“This successful raid is important for two other reasons. First, it demonstrates that President Biden, who as vice president famously recommended against President Obama’s decision to send a team against Osama bin Laden’s secret compound in Pakistan, is now more willing to take such actions as president himself, with all of the accompanying risks,” William Wechsler, who served as a senior counterterrorism official in the Obama administration, said in an email.

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“Second, it suggests that President Biden will be willing to execute the potential ‘over the horizon’ counterterrorism missions that are now all that is really left of his Afghanistan policies,” he added. “It is only a matter of time before the Islamic State, [al-Qaida] and other similar groups operating in that country build the capacity and demonstrate the desire to conduct external attacks. Given the distances involved, such operations will be even more challenging and risky than the one just conducted in Syria.”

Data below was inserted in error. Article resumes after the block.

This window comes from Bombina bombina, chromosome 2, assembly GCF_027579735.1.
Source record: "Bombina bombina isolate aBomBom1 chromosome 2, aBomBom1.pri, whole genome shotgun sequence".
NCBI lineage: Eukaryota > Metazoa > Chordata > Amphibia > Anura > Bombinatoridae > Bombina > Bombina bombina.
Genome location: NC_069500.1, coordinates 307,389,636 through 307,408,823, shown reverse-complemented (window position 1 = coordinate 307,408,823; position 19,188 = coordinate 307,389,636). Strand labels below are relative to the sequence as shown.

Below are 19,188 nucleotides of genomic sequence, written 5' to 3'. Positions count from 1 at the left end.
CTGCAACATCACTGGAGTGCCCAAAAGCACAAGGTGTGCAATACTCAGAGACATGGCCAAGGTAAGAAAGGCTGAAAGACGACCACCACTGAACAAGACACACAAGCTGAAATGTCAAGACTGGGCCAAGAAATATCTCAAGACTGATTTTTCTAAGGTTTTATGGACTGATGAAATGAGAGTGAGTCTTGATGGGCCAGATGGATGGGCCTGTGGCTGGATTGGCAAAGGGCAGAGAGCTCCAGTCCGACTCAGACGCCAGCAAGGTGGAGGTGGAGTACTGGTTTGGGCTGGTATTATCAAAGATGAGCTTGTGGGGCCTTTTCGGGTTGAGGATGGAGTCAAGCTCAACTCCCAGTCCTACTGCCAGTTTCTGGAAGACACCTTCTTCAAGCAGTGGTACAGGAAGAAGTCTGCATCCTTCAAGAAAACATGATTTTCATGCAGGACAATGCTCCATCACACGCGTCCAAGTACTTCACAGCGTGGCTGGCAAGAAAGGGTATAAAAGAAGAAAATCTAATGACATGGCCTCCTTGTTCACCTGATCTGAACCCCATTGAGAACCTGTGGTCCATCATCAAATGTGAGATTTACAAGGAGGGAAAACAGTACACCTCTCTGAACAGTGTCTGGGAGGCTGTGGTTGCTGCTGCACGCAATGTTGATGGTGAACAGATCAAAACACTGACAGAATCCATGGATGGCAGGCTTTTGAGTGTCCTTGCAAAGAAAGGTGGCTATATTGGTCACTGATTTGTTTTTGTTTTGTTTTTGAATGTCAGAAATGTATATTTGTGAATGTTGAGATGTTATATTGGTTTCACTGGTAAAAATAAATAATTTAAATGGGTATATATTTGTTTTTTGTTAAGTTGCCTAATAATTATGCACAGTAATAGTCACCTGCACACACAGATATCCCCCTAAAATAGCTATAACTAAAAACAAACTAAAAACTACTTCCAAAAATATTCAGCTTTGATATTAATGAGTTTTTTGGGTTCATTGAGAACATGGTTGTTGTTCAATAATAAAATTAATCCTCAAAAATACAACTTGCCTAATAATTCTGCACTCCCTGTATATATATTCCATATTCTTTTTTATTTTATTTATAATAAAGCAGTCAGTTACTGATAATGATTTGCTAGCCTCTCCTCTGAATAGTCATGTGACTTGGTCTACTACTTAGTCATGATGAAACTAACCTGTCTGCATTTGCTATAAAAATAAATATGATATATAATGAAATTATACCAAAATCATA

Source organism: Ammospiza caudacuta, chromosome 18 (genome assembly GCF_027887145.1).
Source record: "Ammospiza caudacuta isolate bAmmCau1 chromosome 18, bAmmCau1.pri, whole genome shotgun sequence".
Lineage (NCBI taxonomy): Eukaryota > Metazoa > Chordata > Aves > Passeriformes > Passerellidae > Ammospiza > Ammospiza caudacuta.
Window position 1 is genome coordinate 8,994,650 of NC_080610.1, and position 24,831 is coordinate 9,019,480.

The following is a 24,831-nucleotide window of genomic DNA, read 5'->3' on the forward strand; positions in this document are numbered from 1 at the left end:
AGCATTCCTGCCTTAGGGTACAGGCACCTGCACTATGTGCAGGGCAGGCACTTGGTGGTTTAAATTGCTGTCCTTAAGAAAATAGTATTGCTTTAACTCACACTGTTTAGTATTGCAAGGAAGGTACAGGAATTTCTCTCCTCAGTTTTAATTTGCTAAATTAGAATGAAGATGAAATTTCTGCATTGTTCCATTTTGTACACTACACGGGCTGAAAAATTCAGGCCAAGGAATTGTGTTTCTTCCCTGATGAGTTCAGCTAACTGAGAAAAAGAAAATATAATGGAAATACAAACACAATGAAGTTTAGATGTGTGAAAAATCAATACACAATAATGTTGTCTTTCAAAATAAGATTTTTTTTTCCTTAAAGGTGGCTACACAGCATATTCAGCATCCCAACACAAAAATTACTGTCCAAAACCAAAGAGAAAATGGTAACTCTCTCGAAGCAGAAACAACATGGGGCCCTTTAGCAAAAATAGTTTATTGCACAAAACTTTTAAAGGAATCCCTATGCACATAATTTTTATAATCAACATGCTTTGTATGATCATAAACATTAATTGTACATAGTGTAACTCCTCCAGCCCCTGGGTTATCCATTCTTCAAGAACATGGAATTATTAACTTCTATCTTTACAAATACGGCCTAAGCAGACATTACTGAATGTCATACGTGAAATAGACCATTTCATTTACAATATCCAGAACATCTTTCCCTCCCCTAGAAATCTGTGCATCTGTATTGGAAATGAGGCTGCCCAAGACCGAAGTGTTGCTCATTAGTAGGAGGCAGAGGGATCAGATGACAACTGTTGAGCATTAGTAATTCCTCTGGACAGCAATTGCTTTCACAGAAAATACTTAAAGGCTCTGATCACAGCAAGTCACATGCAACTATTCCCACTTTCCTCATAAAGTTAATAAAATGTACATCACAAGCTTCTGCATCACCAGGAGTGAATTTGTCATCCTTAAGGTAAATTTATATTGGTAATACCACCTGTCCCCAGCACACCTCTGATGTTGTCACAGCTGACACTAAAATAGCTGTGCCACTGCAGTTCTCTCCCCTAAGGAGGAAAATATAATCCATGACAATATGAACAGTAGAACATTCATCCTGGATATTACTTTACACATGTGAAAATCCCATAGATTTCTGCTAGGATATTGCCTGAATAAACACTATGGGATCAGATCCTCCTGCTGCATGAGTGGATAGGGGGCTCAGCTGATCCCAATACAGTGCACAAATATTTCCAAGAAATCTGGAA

Thursday’s raid shows that Biden “was willing to accept the risks today, and the positive outcome from that decision, increases the likelihood that future decisions will be made dispassionately and with resolve,” said Wechsler, now senior director of the Atlantic Council’s Rafik Hariri Center & Middle East Programs.

“I think the raid is marginally useful to deflect criticism about leaving Afghanistan undermining counterterrorism,” says Benjamin H. Friedman, policy director at the non-interventionist think tank Defense Priorities. “It shows that Biden was right that we can do raids in areas where we don’t have ground forces. That said, I think that criticism is almost entirely bad faith attacks so it won’t matter much.”

“What should matter to this criticism is that al-Qaida long ago more or less ceased to meaningfully function in Afghanistan, the Taliban are at war with ISIS-K,” he adds, referring to the group’s Afghanistan offshoot, “and terrorism aimed at the United States isn’t emanating from Afghanistan under Taliban rule.”